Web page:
Human beings are by nature social creatures. We need to be raised by others, bred by other, and also to live with others. More than one short story this semester dealt with a theme that is the opposite of community- alienation. In the three short stories Cathedral, The Man From Mars, and Bad Girls multiple characters experience feelings of solitude at some point during the story. Because of limitations, both external and internal, the characters of Robert and the narrator in Cathedral, Isaak Drumm and the girls in Bad Girls, and Christine and the man from mars in The Man From Mars, are excluded from their surroundings, from their loved ones, and ultimately from themselves.
[...] Orchid runs into Isaak Drumm in Rochester and we can see what stress and solitude have done to him. “Isaak Drumm had changed a lot in four years, his hair not in a pompadour now but flat and graying, and his mustache vanished so his face looked raw and exposed, the skin coarser than I remembered, yet the eyes so intense.” Isaak, with tears in his eyes, pleads with Orchid to believe in his innocence which, in her heart I think, she does. [...]
[...] His alienation is also evident in that he speaks English very poorly. make map.” I go with you now.” come to tea.” English is not good, but I improve.” We are left with a good impression of a foreigner who simply struggles with a language barrier. This boy, as a foreigner also suffers from the struggles of cultural barriers. He's a stranger in a strange land. Of course, we learn that this is no excuse for his stalking behavior. It is when he moves back from Montreal that the stalking begins. [...]
[...] - he's the scariest yet. You notice those eyes. I know psycho eyes when I see them. Rapist eyes. Pederast.” And it is in these cruel words among others that we see the alienation of the girls themselves. Orchid, Icy, and Crystal are teenagers, and more importantly young teenagers. This is an age group that by definition feels estranged from the rest of the world. It is a mischievous age and a no-one- understands-me time of life that is full of alienating thoughts. [...]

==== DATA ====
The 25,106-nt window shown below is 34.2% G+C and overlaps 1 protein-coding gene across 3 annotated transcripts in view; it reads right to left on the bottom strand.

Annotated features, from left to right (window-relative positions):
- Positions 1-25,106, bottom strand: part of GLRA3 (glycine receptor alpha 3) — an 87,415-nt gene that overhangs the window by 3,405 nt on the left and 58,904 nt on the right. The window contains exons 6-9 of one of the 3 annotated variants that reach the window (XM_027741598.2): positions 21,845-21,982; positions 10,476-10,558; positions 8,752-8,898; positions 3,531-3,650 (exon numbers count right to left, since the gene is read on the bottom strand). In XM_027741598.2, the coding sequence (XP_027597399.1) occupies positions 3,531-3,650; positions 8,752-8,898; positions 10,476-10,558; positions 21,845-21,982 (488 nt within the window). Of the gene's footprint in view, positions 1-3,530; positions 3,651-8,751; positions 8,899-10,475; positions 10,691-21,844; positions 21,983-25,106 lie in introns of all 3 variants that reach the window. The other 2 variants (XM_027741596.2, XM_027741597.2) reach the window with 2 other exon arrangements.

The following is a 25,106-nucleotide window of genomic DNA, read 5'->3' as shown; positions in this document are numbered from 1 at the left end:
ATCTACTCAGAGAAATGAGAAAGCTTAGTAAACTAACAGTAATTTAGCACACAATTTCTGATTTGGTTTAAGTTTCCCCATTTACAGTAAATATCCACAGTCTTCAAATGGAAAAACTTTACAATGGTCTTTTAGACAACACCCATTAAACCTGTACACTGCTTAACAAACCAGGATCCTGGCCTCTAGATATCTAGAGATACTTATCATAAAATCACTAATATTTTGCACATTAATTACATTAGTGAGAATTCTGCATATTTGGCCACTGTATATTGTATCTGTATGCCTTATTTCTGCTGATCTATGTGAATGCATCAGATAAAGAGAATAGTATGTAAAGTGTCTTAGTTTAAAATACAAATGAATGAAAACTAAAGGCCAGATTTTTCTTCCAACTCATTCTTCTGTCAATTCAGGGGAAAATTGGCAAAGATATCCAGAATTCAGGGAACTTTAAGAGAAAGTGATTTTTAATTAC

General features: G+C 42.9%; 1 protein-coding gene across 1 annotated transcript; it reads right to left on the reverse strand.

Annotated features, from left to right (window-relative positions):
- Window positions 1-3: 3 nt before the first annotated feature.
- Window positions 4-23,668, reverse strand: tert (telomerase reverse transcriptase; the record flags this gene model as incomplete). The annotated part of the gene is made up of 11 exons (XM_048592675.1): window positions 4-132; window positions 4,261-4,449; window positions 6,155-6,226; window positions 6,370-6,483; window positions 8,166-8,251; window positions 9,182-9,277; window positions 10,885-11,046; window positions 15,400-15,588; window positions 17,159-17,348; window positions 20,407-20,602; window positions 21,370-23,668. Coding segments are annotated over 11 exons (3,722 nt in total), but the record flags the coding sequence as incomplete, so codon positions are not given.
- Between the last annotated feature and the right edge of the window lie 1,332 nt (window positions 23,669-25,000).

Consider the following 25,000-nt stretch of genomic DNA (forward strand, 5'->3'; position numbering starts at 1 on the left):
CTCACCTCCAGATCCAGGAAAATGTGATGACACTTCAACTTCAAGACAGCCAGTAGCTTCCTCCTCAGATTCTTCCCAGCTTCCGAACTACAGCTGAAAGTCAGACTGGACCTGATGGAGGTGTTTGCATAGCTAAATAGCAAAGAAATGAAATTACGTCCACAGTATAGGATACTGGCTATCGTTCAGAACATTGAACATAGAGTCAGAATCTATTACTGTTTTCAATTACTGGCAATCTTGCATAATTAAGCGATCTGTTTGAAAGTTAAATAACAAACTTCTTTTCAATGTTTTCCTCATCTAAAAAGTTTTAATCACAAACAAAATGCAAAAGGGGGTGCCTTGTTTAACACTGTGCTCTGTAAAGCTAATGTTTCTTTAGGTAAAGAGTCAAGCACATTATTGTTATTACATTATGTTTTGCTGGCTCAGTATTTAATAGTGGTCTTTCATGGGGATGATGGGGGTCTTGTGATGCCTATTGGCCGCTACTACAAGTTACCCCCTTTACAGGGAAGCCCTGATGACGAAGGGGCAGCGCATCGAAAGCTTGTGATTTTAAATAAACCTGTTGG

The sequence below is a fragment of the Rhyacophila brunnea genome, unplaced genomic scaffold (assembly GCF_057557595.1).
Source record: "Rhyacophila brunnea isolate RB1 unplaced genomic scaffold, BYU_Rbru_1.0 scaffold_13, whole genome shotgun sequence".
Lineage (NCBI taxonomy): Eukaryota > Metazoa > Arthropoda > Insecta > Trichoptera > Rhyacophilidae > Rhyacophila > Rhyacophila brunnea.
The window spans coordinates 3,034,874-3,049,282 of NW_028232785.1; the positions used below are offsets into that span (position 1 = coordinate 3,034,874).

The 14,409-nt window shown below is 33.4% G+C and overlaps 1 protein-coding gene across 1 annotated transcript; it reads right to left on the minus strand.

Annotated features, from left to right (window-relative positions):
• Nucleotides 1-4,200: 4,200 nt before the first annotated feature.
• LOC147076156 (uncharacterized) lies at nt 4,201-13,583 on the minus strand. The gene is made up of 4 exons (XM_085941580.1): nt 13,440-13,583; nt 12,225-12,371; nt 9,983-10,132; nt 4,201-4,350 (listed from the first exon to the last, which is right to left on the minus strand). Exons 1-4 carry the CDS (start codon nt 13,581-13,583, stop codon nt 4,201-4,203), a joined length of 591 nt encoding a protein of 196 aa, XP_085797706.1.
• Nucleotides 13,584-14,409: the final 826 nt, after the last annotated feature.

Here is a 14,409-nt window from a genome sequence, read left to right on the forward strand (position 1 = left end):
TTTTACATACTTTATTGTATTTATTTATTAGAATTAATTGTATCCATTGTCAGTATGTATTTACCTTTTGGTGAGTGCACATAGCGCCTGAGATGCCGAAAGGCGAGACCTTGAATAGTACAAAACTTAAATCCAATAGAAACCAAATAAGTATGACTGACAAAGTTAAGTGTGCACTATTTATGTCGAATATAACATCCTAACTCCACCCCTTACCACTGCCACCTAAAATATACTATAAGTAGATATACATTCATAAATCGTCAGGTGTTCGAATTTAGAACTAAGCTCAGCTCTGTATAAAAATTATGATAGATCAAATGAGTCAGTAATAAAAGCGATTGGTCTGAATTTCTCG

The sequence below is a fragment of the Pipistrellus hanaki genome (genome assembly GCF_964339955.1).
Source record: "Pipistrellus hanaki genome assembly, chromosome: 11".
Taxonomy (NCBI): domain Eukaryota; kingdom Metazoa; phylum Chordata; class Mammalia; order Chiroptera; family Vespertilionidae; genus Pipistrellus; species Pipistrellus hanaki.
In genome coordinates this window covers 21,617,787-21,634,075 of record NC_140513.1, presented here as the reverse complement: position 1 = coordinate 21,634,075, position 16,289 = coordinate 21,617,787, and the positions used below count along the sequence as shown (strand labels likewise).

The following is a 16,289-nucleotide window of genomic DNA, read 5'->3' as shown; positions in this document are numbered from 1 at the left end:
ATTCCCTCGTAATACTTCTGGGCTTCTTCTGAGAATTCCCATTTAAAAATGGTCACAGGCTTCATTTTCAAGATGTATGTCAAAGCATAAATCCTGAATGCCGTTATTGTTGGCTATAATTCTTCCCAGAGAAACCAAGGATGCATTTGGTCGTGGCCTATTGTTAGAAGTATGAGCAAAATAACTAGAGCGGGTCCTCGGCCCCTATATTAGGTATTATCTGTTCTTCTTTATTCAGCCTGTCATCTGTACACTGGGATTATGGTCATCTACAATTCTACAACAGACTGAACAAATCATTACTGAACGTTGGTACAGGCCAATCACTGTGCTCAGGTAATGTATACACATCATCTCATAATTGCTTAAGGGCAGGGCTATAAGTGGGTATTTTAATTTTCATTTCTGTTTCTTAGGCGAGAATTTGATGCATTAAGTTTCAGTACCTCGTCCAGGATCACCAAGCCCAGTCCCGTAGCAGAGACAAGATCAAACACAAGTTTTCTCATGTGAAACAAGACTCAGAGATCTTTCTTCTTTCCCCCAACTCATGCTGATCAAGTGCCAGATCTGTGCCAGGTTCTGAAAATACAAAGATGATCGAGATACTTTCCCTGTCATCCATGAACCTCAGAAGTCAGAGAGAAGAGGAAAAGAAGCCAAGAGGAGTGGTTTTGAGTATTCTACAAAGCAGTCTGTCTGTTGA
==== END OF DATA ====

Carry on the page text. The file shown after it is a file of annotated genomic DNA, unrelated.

[...] Interesting that it is Robert who encourages the narrator while he is drawing as this seems illogical, yet it is somehow fitting. We are left with a vision of these two men, hand in hand, both thinking of this grand cathedral, both theoretically blind, and now both equal. The narrator finally begins to try to understand. eyes were still closed. I was in my house. I knew that. But I didn't feel like I was inside anything. “It's really something,” I said. We have a unity at story's end. [...]
[...] And while they were in no way right for each other, once they felt the taste of community or togetherness, they craved it deeply, just like anyone else. Our heart goes out for them. They both end up alone and alienated as they started. In all three stories of “Cathedral,” Girls,” and Man From Mars” multiple characters are introduced that are lone characters. They are separated from their families, their friends, and from their surroundings by a degree of barriers. Some of these are internal, others external. Some are the characters' own fault, while others are [...]
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